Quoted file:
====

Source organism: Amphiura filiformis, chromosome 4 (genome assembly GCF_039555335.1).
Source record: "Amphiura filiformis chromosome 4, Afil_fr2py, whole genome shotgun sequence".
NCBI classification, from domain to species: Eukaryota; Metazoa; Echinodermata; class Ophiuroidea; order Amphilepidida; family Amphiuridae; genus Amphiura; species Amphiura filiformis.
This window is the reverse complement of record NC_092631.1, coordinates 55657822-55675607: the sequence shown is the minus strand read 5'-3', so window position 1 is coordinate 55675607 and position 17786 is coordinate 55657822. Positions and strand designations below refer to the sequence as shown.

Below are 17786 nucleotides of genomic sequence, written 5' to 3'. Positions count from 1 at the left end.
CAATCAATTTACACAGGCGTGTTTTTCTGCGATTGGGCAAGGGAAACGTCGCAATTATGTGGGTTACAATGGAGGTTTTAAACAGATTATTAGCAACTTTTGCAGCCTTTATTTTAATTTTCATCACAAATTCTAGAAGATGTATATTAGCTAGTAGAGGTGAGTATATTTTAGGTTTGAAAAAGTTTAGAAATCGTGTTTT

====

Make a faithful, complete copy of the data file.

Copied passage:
Source organism: Amphiura filiformis, chromosome 4 (genome assembly GCF_039555335.1).
Source record: "Amphiura filiformis chromosome 4, Afil_fr2py, whole genome shotgun sequence".
NCBI classification, from domain to species: Eukaryota; Metazoa; Echinodermata; class Ophiuroidea; order Amphilepidida; family Amphiuridae; genus Amphiura; species Amphiura filiformis.
This window is the reverse complement of record NC_092631.1, coordinates 55657822-55675607: the sequence shown is the minus strand read 5'-3', so window position 1 is coordinate 55675607 and position 17786 is coordinate 55657822. Positions and strand designations below refer to the sequence as shown.

Below are 17786 nucleotides of genomic sequence, written 5' to 3'. Positions count from 1 at the left end.
CAATCAATTTACACAGGCGTGTTTTTCTGCGATTGGGCAAGGGAAACGTCGCAATTATGTGGGTTACAATGGAGGTTTTAAACAGATTATTAGCAACTTTTGCAGCCTTTATTTTAATTTTCATCACAAATTCTAGAAGATGTATATTAGCTAGTAGAGGTGAGTATATTTTAGGTTTGAAAAAGTTTAGAAATCGTGTTTT